iiNet slams ASIC's IP-blocking notices

iiNet slams ASIC's IP-blocking notices

Summary: iiNet's chief regulatory officer Steve Dalby has said that iiNet would not have blocked the IP addresses to the websites that ASIC sought to block based on the notices it sent to other ISPs.


Several of the notices sent to companies such as AAPT, Optus, and Telstra by the Australian Securities and Investment Commission (ASIC) would not have been sufficient enough for iiNet to block those IP addresses, according to iiNet's chief regulatory officer Steve Dalby.

A Freedom of Information (FOI) request from the Pirate Party of Australia's secretary Brendan Molloy revealed on Friday that AAPT, Telstra, Optus, Pipe, and Pacnet were approached by ASIC to block IP addresses linked to websites that were believed to be in breach of Australian law.

ASIC has been using Section 313 of the Telecommunications Act to request that ISPs block websites. The commission only revealed that it was using this power after the organisation accidentally blocked thousands of websites in seeking to block an investment fraud site.

iiNet has so far not received any request from ASIC to block IPs, but Dalby said that none of the notices, bar the notice that came with a court order attached, would have been sufficient for iiNet to have blocked the IP addresses.

"The ASIC notice is not transparent, does not follow due process, nor is it effective," he said. "There's no way we'd block websites on the strength of 'pursuant to investigations' for 'possible contraventions'. Not only that, but there seems to be no senior authorisation, just a middle manager signing off.

"Imagine your website being blocked for a month, simply because you were under investigation. That is absolutely appalling."

iiNet doesn't disregard all Section 313 notices, however. The Australian Federal Police (AFP) sent iiNet a notice asking for the company to implement the Interpol blacklist filter, which Dalby said that iiNet is now in the process of implementing.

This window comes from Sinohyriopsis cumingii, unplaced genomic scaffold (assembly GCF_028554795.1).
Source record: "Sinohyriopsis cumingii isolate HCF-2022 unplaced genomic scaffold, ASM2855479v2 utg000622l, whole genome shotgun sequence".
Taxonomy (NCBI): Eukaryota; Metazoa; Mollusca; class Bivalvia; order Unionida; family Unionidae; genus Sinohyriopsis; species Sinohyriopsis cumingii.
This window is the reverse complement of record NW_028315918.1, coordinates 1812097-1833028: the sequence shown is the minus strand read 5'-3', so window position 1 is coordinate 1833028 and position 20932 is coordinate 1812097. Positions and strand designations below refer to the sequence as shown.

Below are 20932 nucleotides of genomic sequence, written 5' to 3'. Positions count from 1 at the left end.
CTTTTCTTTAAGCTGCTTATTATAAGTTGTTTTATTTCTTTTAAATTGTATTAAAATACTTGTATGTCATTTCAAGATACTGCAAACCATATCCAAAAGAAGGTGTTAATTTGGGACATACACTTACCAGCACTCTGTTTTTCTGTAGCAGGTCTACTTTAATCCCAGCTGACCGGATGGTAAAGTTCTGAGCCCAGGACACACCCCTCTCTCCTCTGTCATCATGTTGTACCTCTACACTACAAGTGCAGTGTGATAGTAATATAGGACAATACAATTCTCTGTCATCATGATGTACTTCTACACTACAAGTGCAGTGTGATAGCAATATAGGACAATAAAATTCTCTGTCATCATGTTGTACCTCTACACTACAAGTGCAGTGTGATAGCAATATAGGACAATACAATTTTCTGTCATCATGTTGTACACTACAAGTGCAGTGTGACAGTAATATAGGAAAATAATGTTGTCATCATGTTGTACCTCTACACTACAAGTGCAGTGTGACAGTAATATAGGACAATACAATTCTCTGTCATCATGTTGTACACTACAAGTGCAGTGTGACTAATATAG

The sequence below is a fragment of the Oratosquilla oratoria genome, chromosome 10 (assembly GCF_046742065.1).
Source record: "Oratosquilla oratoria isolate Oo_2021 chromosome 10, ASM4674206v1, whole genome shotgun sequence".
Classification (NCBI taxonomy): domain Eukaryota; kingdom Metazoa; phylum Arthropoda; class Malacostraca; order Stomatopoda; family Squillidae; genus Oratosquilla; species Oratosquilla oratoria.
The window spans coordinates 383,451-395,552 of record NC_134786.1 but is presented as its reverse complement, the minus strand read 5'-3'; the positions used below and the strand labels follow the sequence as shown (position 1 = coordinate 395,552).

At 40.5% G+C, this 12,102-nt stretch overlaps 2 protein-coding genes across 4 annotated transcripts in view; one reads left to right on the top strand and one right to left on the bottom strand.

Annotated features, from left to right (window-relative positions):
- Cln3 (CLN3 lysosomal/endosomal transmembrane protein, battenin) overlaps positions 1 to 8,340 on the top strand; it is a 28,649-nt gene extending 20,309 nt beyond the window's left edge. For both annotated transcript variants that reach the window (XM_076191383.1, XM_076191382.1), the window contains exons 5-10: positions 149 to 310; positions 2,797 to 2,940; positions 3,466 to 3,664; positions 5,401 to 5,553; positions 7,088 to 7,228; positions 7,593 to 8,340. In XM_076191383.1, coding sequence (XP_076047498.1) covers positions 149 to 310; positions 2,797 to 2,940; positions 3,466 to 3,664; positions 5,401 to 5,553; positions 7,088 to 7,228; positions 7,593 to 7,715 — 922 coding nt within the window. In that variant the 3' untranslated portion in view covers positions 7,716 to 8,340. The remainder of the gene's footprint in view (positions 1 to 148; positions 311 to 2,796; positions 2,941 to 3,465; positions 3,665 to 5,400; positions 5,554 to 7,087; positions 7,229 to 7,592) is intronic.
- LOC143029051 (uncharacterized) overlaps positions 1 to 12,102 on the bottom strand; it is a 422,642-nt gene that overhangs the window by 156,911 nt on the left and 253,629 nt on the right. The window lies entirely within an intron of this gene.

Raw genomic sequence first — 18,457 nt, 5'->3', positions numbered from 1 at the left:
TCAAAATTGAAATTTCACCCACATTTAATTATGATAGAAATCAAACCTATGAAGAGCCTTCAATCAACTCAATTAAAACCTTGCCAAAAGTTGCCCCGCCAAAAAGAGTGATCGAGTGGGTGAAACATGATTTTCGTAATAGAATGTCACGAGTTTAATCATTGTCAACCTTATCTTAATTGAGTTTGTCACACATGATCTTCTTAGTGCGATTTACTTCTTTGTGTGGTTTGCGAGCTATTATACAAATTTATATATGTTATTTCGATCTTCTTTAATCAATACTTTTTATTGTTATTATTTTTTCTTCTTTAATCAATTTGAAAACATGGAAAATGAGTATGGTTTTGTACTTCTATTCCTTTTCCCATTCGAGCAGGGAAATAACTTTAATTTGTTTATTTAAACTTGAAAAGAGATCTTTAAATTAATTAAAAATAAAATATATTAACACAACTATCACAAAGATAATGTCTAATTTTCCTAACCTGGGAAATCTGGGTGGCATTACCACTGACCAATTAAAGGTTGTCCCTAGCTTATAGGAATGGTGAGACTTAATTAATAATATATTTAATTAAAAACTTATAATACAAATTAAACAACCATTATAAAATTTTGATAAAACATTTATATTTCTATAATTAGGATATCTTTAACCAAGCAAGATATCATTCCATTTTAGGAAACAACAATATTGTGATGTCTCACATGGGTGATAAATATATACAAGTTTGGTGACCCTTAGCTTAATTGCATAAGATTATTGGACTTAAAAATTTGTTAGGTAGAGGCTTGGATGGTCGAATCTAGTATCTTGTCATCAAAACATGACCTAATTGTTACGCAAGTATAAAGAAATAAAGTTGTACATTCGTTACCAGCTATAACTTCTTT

"The Interpol block may not be live yet, but it's happening. That AFP 313 notice was put through the wringer, and we are satisfied that it is effective, has checks and balances, follows due process, and is quite transparent."

Optus, in the meantime, is reviewing the way s313 notices are handled by the company.

"Optus has a formal process to respond to requests from relevant government agencies," a spokesperson said.

"We are currently reviewing how previous Section 313 requests were processed. Optus is in discussions with ASIC regarding the best approach to future requests."

iiNet CEO Michael Malone told ZDNet today that he would like to see oversight of the s313 notice scheme become a priority of new Communications Minister Anthony Albanese.

Topics: Government, Government AU, Privacy


Armed with a degree in Computer Science and a Masters in Journalism, Josh keeps a close eye on the telecommunications industry, the National Broadband Network, and all the goings on in government IT.

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  • At least one ISP has some sense

    iiNet seems to be one of the few ISPs that understand the law.

    Why did any other ISP act on these requests?

    BTW I am with Optus.
  • I am with Optus too

    until my NBN connection is available.

    The other ISPs have rolled over for S313 orders to block to protect their bottom line. They don't want to fight government departments about the validity of the requests. Too bad about the customers.
  • Sooooooooo......

    exactly what access do ISP personnel have to the 'worst of the worst' Interpol lists, what security clearances do they have, and who the f... gave Mr Dalby the authority to make the decision that "we are satisfied that it is effective, has checks and balances, follows due process, and is quite transparent". He is an employee of a private company with no more right to make that decision than a janitor.

    Still, given the access that Booz whatever has to the NSA data base nothing really surprises about the outsourcing of our rights to Joe techie these days...
    • What does it matter....

      ...what access ISP personnel have to the list? They don't necessarily require security clearance in order to perform their duties and chances are the list is checked automatically without giving anyone full access. Going by his official title (Chief Regulatory Officer), I could pretty much guarantee he would have a better idea of what authority they have to make the decision whether to implement a block or not - probably on the basis of whether there is a court order attached (proving that it has gone through at least some oversight).